Book Review: Fear and Loathing in Las Vegas

Look below to read a review of Hunter S. Thompsons Fear and Loathing in Las Vegas.

Random House

Look below to read a review of Hunter S. Thompson’s Fear and Loathing in Las Vegas.

“Fear and Loathing in Las Vegas” by Hunter Thompson is a cult classic short novel about the experiences of a traveling journalist, Raoul Duke and his unnamed attorney in the Mojave Desert. Duke and the Attorney cross the desert in a flashy red convertible to report on the Mint 400 Motorcycle Race but along the way they encounter trouble. The two often find themselves inebriated running from hotel security, criminals, the police, or all three. After a botched trip home to Los Angeles the two find themselves headed back to Las Vegas to cover a Drug Enforcement Administration drug safety seminar. There they try their best to cover their hidden use of most, if not all, the narcotics mentioned at the seminar. Throughout the story they have many run-ins with the law that they, somehow, get out of scot free. The story culminates with a race across Vegas and a runway to make a flight back home to Los Angeles. Drug use is a common motif throughout the text, and so this novel is not for the faint of heart.

Hunter Thompson is credited with creating Gonzo Journalism, with “Fear and Loathing in Las Vegas” being his magnum opus. This style of writing is characterized by the author imputing their own experiences and thoughts into the story and often disregarding objectivity. The movement following Gonzo Journalism lasted from the early 1970s throughout the coming decades and left us with countless fascinating texts unlike any we had seen before. Many stories from this genre seem surreal, fast paced and completely immersive.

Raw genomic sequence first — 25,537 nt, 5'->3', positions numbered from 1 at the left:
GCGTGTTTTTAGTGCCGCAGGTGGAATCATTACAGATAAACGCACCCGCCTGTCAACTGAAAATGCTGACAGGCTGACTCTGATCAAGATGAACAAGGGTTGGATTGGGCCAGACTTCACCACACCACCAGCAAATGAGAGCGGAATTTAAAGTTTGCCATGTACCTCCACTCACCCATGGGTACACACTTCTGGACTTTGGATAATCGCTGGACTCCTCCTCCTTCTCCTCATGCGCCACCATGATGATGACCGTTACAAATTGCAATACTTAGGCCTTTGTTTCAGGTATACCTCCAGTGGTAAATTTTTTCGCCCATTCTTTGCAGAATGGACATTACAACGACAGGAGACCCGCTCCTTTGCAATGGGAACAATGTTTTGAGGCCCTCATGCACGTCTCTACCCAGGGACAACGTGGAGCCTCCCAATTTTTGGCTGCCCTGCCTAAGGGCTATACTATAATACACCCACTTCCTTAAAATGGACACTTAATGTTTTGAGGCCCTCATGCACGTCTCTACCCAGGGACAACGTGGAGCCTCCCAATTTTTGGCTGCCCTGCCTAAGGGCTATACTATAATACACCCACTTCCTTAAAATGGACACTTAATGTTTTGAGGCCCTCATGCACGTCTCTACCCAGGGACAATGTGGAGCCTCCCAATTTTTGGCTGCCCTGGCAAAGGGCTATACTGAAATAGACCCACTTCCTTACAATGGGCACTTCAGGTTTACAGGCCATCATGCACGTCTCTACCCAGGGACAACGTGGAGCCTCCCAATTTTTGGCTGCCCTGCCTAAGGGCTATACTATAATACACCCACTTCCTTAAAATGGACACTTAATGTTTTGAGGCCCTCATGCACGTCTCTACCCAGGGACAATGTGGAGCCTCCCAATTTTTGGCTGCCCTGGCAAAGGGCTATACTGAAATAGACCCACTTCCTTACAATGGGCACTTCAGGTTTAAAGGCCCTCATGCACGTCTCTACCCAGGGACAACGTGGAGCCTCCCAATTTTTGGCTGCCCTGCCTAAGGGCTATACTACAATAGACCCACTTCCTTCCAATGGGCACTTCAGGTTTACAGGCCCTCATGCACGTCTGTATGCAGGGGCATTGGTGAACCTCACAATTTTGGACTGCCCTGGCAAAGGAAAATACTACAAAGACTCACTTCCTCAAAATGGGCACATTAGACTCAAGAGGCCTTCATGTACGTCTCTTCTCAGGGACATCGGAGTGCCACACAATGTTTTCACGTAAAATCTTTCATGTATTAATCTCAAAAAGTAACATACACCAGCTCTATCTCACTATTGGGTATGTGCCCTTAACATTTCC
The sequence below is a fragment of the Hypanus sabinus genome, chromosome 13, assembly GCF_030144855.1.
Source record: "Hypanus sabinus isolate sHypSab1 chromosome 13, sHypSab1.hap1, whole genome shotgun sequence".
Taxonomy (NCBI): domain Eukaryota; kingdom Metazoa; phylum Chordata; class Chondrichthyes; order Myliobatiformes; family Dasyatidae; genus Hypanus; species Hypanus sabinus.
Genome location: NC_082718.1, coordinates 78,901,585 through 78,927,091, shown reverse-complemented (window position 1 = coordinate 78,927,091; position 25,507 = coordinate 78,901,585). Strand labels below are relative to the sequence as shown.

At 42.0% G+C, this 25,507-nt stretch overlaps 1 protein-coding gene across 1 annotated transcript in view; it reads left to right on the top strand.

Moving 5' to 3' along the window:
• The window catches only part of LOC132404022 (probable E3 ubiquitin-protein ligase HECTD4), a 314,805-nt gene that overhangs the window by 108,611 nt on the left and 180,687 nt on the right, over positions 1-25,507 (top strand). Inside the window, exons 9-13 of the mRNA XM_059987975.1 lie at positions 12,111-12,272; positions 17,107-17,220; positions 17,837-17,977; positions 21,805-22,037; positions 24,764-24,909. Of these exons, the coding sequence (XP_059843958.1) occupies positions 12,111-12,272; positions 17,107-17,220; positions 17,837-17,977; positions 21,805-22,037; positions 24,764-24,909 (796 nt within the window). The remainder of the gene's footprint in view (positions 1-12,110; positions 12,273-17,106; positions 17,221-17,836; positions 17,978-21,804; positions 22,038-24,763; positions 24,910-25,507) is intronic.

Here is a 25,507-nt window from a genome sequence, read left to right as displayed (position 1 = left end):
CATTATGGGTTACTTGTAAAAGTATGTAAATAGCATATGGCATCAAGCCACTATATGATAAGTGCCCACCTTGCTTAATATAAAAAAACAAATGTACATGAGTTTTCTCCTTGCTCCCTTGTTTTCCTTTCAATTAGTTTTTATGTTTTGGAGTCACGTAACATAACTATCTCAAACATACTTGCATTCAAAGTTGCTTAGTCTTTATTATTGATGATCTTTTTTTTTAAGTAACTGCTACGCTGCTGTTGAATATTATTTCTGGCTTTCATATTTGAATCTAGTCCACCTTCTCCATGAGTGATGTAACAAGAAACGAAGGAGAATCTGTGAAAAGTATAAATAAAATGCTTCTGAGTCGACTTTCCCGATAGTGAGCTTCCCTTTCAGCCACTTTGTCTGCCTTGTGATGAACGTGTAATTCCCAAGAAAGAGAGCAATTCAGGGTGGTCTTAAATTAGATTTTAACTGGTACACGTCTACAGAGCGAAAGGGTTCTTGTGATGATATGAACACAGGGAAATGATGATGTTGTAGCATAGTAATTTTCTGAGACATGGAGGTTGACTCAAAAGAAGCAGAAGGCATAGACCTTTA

This tale of the most epic road trip ever chronicled is so different from any book readers may have ever read before. It is gripping and immersive, with its ability to constantly keep the reader on edge, waiting to see what happens next to the duo as they find their way through the Nevada desert. The story engrosses the reader with its absurd storyline and unique characters. It feels as if the reader is racing around the desert, panicking, looking for somewhere to stay as you try to lose the security from another hotel for not paying the bill. Some copies of the book also contain original drawings by Ralph Steadman. They add to the fantastical and awesomeness of the story by depicting some of the most important scenes.

Coming in at just over 200 pages, this short novel is an easy read for those wanting a jam-packed story without the commitment so many longer books require. “Fear and Loathing in Las Vegas” has been popular amongst and read by the young generations for over 50 years and still maintains relevance in today’s ever-changing world.

The book has also been adapted to a movie, starring Johnny Depp as Raoul Duke, which keeps the whimsy of the cult classic at heart. Being relatively short and easy to read, this is a great book for someone wanting a riveting, funny, and whimsical read that strays from common book topics written for young people. As many young people stop reading as a source of entertainment, this book is a great way to get back into reading. “Fear and Loathing in Las Vegas” is a story which has stood the test of time as a great and entertaining read and will continue to be so for years to come.